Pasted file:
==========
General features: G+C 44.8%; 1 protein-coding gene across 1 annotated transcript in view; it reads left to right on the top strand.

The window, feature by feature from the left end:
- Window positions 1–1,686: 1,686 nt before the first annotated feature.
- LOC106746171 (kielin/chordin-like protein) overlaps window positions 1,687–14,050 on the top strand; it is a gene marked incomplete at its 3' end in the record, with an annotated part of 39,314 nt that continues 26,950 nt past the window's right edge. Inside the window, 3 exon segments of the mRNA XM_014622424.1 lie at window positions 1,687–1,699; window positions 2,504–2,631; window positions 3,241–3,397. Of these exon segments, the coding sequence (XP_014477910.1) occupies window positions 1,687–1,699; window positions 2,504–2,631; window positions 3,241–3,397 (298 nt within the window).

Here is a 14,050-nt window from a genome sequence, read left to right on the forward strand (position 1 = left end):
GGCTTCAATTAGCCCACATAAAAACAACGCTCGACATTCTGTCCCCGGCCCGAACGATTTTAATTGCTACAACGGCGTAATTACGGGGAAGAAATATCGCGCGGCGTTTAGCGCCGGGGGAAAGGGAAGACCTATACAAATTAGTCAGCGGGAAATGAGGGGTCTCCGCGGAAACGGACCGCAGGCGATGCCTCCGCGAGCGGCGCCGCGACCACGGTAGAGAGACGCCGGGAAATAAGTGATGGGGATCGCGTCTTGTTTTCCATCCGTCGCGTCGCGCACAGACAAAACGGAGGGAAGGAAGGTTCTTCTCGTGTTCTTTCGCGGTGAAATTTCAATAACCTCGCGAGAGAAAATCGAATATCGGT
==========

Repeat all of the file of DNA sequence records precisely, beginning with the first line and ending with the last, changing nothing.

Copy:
General features: G+C 44.8%; 1 protein-coding gene across 1 annotated transcript in view; it reads left to right on the top strand.

The window, feature by feature from the left end:
- Window positions 1–1,686: 1,686 nt before the first annotated feature.
- LOC106746171 (kielin/chordin-like protein) overlaps window positions 1,687–14,050 on the top strand; it is a gene marked incomplete at its 3' end in the record, with an annotated part of 39,314 nt that continues 26,950 nt past the window's right edge. Inside the window, 3 exon segments of the mRNA XM_014622424.1 lie at window positions 1,687–1,699; window positions 2,504–2,631; window positions 3,241–3,397. Of these exon segments, the coding sequence (XP_014477910.1) occupies window positions 1,687–1,699; window positions 2,504–2,631; window positions 3,241–3,397 (298 nt within the window).

Here is a 14,050-nt window from a genome sequence, read left to right on the forward strand (position 1 = left end):
GGCTTCAATTAGCCCACATAAAAACAACGCTCGACATTCTGTCCCCGGCCCGAACGATTTTAATTGCTACAACGGCGTAATTACGGGGAAGAAATATCGCGCGGCGTTTAGCGCCGGGGGAAAGGGAAGACCTATACAAATTAGTCAGCGGGAAATGAGGGGTCTCCGCGGAAACGGACCGCAGGCGATGCCTCCGCGAGCGGCGCCGCGACCACGGTAGAGAGACGCCGGGAAATAAGTGATGGGGATCGCGTCTTGTTTTCCATCCGTCGCGTCGCGCACAGACAAAACGGAGGGAAGGAAGGTTCTTCTCGTGTTCTTTCGCGGTGAAATTTCAATAACCTCGCGAGAGAAAATCGAATATCGGT